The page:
Pelosi: Plan to Send US Forces to Saudi Arabia, UAE 'Circumvents' Congress
By VOA News September 21, 2019
House Speaker Nancy Pelosi on Saturday criticized President Donald Trump's plan to send additional U.S. military forces and air defense equipment to Saudi Arabia and the United Arab Emirates, saying it was the administration's latest attempt to "circumvent" Congress.
"President Trump's plan to accelerate the delivery of military equipment to Saudi Arabia and UAE, and to deploy additional U.S. forces to the region, is the latest outrageous attempt by the Trump administration to circumvent the bipartisan, bicameral will of Congress," she said in a statement. "These unacceptable actions are cause for alarm."
Defense Secretary Mark Esper and Gen. Joseph Dunford, chairman of the Joint Chiefs of Staff, announced Trump's decision Friday night at the Pentagon.
Esper said the forces would be "defensive in nature." He added that the U.S. was responding to requests from Saudi and UAE officials to improve their air and missile defenses after last weekend's attacks on Saudi Arabian oil installations. U.S. officials have said Iran was responsible, an allegation that Tehran denies.
The Sept. 14 assault exposed the vulnerability of the region's oil facilities to drone and cruise missile attacks.
Details regarding the U.S. deployments were to be discussed over the weekend and released next week, Dunford said Friday.
"Secretary [of State Mike) Pompeo just came back this morning, and the Saudis asked for enhanced capabilities," Dunford said. "We haven't decided on specific units," but those chosen would help enhance the countries' air missile defenses.
Pelosi said in her statement that the House and Senate had passed bipartisan legislation months ago to block arms sales to Saudi Arabia and UAE, as well as condemn the Saudis' involvement in Yemen.
"Once again, President Trump is turning a blind eye to Saudi Arabia's continued violence against innocent Yemenis, as well as its horrific murder of journalist Jamal Khashoggi and its gross abuses of human rights, which represent a moral and humanitarian crisis," she added.
Hours after the U.S. announced the deployment, the head of Iran's elite Revolutionary Guards, General Hossein Salami, warned that his forces "are ready for any scenario." Salami added: "If anyone crosses our borders, we will hit them."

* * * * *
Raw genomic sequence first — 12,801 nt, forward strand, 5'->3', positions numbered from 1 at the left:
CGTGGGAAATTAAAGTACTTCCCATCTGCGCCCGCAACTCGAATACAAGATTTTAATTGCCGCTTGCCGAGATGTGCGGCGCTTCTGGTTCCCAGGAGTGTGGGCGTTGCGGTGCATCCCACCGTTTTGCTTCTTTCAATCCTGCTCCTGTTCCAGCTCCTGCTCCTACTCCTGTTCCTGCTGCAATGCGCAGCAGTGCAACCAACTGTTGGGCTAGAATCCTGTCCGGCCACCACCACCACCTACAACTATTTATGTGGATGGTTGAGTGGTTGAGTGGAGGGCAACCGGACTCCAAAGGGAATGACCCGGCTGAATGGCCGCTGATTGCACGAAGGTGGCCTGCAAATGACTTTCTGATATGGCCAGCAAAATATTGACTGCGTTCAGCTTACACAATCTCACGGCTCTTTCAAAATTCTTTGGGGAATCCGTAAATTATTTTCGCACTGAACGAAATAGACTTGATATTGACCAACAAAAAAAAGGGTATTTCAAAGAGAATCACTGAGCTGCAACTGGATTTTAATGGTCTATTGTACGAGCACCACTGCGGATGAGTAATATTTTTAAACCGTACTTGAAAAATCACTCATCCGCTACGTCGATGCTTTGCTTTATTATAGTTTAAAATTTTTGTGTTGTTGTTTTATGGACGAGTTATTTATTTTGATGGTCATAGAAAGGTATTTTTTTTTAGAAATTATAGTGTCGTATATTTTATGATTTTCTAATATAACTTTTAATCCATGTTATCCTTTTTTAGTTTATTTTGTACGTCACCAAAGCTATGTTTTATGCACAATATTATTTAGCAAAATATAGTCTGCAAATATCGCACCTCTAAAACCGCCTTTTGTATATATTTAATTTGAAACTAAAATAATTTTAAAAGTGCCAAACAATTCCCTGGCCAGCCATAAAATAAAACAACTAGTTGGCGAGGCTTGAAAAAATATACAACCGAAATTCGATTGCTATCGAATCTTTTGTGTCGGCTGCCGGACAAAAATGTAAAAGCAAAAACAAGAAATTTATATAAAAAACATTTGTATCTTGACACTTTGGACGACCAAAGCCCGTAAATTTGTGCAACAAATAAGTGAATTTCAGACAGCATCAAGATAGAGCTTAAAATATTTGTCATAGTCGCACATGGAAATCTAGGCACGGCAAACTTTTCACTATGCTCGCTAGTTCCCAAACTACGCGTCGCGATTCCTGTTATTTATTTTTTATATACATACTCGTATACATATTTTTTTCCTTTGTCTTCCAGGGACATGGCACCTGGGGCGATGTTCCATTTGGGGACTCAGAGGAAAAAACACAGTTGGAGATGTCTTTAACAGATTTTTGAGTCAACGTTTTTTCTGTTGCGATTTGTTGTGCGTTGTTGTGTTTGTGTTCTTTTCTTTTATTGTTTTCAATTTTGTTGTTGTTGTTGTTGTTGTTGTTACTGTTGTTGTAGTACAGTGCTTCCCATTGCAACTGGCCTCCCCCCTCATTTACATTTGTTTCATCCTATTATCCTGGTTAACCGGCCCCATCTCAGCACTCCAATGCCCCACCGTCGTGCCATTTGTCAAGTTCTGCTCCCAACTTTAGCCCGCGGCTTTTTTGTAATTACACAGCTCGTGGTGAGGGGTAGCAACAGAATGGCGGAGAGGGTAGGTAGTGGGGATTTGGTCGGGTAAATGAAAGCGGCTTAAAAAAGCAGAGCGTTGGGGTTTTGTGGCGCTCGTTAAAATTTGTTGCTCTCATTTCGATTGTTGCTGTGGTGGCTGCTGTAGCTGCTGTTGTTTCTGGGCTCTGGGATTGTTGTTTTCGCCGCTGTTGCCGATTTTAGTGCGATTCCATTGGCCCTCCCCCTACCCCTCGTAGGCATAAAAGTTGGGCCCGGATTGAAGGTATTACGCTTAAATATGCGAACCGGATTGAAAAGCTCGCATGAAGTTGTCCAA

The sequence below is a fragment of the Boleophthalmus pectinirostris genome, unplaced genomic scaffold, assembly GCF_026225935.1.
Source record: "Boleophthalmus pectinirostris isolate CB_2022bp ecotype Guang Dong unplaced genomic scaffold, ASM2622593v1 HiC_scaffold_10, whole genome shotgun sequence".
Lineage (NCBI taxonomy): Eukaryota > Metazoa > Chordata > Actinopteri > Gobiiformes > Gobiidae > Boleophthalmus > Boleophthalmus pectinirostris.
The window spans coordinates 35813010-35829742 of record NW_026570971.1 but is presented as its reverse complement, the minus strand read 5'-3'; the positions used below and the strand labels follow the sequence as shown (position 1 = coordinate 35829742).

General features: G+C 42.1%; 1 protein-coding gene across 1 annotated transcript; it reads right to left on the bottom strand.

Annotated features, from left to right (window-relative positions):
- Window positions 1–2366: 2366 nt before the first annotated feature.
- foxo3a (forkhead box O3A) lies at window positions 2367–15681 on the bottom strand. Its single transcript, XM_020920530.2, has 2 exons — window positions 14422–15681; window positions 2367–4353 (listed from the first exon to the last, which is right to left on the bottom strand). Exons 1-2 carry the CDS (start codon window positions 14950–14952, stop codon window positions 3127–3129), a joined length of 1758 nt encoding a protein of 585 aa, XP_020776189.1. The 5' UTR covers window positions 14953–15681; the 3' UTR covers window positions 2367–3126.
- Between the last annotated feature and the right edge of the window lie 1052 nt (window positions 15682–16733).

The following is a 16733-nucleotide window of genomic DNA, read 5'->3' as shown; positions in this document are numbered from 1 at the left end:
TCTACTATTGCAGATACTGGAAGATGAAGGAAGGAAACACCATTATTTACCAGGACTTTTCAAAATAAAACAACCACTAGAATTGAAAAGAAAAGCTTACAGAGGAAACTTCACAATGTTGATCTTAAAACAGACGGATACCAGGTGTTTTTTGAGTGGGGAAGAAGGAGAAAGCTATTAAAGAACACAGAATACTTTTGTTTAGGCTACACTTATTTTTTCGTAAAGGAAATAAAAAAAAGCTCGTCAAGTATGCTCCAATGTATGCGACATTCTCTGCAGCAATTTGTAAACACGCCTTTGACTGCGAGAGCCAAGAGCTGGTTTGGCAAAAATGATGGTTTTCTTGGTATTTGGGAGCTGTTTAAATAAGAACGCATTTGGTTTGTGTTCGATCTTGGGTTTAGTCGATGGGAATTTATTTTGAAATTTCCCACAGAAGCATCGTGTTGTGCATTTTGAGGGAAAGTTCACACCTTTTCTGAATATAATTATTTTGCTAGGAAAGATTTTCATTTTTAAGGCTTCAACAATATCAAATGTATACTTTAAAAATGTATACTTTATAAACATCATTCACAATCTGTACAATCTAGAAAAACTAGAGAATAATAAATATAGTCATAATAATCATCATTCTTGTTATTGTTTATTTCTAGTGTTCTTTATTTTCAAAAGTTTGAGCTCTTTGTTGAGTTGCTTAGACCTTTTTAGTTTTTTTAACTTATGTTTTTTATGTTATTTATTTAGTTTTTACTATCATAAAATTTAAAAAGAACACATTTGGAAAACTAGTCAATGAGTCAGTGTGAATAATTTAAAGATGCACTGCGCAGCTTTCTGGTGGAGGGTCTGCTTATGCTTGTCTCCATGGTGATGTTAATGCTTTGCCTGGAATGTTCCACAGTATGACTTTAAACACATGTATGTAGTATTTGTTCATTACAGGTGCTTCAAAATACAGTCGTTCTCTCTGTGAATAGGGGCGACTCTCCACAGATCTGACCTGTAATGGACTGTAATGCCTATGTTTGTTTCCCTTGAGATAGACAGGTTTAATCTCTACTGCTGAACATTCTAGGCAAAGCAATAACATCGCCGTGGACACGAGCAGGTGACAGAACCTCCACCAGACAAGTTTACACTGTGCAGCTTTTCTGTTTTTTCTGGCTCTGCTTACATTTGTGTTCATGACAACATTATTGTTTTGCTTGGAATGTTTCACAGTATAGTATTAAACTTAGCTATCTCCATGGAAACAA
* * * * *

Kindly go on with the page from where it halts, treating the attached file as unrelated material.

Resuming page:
Also late Friday, the United Nations announced that it had sent a four-member team of international experts to Saudi Arabia to investigate the attacks on the oil installations.
Earlier in the day, Trump announced new sanctions against Iran's national bank, further escalating economic pressure on the Islamic Republic, but pulling back from any direct military action.
"I think the sanctions work," Trump said during a joint White House news conference with Australian Prime Minister Scott Morrison. Trump also said "the military would work, but that is a very severe form of winning."
But Trump said he was not planning a military response to the attacks, telling reporters in the Oval Office, "The strong-person approach and the thing that does show strength would be showing a little bit of restraint."
Trump warned, however, that "Iran knows if they misbehave, they're on borrowed time."
Trump announced the sanctions as his administration weighed other options on Iran, including military strikes. Iranian Foreign Minister Mohammad Javad Zarif said Thursday that a U.S. or Saudi military strike against his country would trigger "an all-out war."
The United States previously imposed sweeping sanctions on Iran because of its alleged nuclear program. But the U.S. Treasury Department said Friday that the latest sanctions had been imposed because Iran's central bank engaged in "terrorism" by providing "billions of dollars" to the Islamic Revolutionary Guard Corps and Hezbollah.
Iranian President Hassan Rouhani has often said that any negotiations between himself and Trump can occur only if the U.S. first provides sanctions relief.
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